Full metadata record

DC FieldValueLanguage
dc.contributor.author유영범-
dc.contributor.author서선근-
dc.contributor.author이석헌-
dc.date.accessioned2015-12-02T15:48:57Z-
dc.date.available2015-12-02T15:48:57Z-
dc.date.issued201010-
dc.identifier.other33676-
dc.identifier.urihttp://pubs.kist.re.kr/handle/201004/38625-
dc.description.abstractCurrently, Forward osmosis (FO), which is a potential alternative to pressure-driven membrane processes such RO in certain application, has become increasingly popular for various advantages. One of them is that FO uses less electronic energy than pressure-driven membrane as RO. FO has also another advantage, with higher recovery and lower fouling because it is not operated under the high pressure. In FO process, it is possible to pull water across a semi-permeable membrane from the feed water, using a concentrated draw solution which generates high osmotic pressure. The draw solute in the diluted draw solution is to be separated for producing clean water (Cornelissen et al., 2008; Mi and Elimelech, 2008). In fact, as FO process carries on, osmotic pressure decreases due to the diluted draw solution and flux declines as a result of this. However, it is just a natural phenomenon for FO operation. Therefore, it does not seem to be a significant problem of FO. The biggest problem of all membranes process including RO and FO is membrane fouling. A lot of studies about RO fouling reduction have been carried out. On the other hand, there have been few studies on FO fouling reduction in recent years. This study examines cleaning and fouling control in forward osmosis membranes.-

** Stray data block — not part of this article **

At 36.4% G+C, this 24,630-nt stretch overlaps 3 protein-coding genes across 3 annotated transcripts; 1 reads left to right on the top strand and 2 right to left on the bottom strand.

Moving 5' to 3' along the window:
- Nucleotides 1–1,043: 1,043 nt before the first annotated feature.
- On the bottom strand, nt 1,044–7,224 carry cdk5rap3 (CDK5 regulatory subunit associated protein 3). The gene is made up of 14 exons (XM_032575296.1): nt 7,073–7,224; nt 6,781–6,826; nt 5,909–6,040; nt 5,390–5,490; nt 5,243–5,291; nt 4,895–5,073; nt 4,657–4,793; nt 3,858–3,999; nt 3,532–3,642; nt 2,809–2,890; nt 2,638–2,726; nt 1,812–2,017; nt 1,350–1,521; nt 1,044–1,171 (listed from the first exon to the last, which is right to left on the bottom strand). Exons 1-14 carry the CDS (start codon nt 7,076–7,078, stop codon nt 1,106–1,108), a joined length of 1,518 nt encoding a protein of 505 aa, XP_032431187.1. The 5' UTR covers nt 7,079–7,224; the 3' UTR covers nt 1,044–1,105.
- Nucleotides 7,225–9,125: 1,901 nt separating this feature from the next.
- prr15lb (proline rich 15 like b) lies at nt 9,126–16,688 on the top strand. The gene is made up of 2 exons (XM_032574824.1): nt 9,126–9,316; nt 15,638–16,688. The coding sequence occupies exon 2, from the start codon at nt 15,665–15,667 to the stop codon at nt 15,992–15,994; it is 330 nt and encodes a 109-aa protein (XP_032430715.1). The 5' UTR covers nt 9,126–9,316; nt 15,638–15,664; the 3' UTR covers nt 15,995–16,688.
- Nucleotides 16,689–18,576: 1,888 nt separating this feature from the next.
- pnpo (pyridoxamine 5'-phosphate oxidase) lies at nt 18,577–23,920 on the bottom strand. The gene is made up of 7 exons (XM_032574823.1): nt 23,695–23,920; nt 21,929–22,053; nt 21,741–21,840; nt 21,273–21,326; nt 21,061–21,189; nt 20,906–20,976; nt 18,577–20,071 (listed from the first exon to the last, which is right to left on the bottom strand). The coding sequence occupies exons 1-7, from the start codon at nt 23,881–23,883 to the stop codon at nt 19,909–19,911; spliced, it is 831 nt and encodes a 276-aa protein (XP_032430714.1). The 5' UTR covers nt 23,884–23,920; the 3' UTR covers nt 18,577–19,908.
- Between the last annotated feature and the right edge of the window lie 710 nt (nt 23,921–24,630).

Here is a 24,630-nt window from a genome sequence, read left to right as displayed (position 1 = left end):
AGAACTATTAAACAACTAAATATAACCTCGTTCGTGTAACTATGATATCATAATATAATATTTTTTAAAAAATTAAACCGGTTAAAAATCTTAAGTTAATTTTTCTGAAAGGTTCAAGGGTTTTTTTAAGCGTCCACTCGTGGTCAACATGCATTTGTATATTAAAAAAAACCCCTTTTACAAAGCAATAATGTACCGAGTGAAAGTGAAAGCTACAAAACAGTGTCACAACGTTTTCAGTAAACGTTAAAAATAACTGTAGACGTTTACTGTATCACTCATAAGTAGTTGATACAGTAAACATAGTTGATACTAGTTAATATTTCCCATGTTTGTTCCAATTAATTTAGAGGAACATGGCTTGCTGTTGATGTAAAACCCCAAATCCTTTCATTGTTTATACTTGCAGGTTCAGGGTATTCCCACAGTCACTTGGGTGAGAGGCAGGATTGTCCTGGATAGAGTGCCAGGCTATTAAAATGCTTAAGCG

dc.publisherIWA MTWR 2010-
dc.subjectmembrane fouling-
dc.subjectcleaning-
dc.subjectwastewater reuse-
dc.subjectforward osmosis-
dc.titleNovel cleaning and fouling control in forward osmosis membranes for wastewater reuse-
dc.typeConference Paper-
Appears in Collections:
KIST Publication > Conference Paper
Files in This Item:
There are no files associated with this item.
Export
RIS (EndNote)
XLS (Excel)
XML


qrcode

Items in DSpace are protected by copyright, with all rights reserved, unless otherwise indicated.

BROWSE